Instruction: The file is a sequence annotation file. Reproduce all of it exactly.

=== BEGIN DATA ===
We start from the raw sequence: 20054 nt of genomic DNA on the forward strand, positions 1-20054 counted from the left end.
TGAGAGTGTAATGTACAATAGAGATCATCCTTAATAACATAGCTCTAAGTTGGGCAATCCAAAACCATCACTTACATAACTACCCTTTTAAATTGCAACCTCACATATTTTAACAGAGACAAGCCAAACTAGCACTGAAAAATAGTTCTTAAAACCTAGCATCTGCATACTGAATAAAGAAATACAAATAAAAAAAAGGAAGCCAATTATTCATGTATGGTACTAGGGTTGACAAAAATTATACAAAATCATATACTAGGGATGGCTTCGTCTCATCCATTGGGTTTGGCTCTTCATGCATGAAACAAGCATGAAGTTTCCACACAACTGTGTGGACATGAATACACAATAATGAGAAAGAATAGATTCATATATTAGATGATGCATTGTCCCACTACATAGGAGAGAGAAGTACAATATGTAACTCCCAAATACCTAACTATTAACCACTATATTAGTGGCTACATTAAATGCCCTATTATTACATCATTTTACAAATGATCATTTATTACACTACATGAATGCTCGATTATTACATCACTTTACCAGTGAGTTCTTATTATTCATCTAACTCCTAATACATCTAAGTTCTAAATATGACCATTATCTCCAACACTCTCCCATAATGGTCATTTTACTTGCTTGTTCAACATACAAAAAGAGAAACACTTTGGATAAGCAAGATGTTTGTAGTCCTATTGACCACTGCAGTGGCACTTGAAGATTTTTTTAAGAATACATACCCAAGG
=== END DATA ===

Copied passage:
We start from the raw sequence: 20054 nt of genomic DNA on the forward strand, positions 1-20054 counted from the left end.
TGAGAGTGTAATGTACAATAGAGATCATCCTTAATAACATAGCTCTAAGTTGGGCAATCCAAAACCATCACTTACATAACTACCCTTTTAAATTGCAACCTCACATATTTTAACAGAGACAAGCCAAACTAGCACTGAAAAATAGTTCTTAAAACCTAGCATCTGCATACTGAATAAAGAAATACAAATAAAAAAAAGGAAGCCAATTATTCATGTATGGTACTAGGGTTGACAAAAATTATACAAAATCATATACTAGGGATGGCTTCGTCTCATCCATTGGGTTTGGCTCTTCATGCATGAAACAAGCATGAAGTTTCCACACAACTGTGTGGACATGAATACACAATAATGAGAAAGAATAGATTCATATATTAGATGATGCATTGTCCCACTACATAGGAGAGAGAAGTACAATATGTAACTCCCAAATACCTAACTATTAACCACTATATTAGTGGCTACATTAAATGCCCTATTATTACATCATTTTACAAATGATCATTTATTACACTACATGAATGCTCGATTATTACATCACTTTACCAGTGAGTTCTTATTATTCATCTAACTCCTAATACATCTAAGTTCTAAATATGACCATTATCTCCAACACTCTCCCATAATGGTCATTTTACTTGCTTGTTCAACATACAAAAAGAGAAACACTTTGGATAAGCAAGATGTTTGTAGTCCTATTGACCACTGCAGTGGCACTTGAAGATTTTTTTAAGAATACATACCCAAGG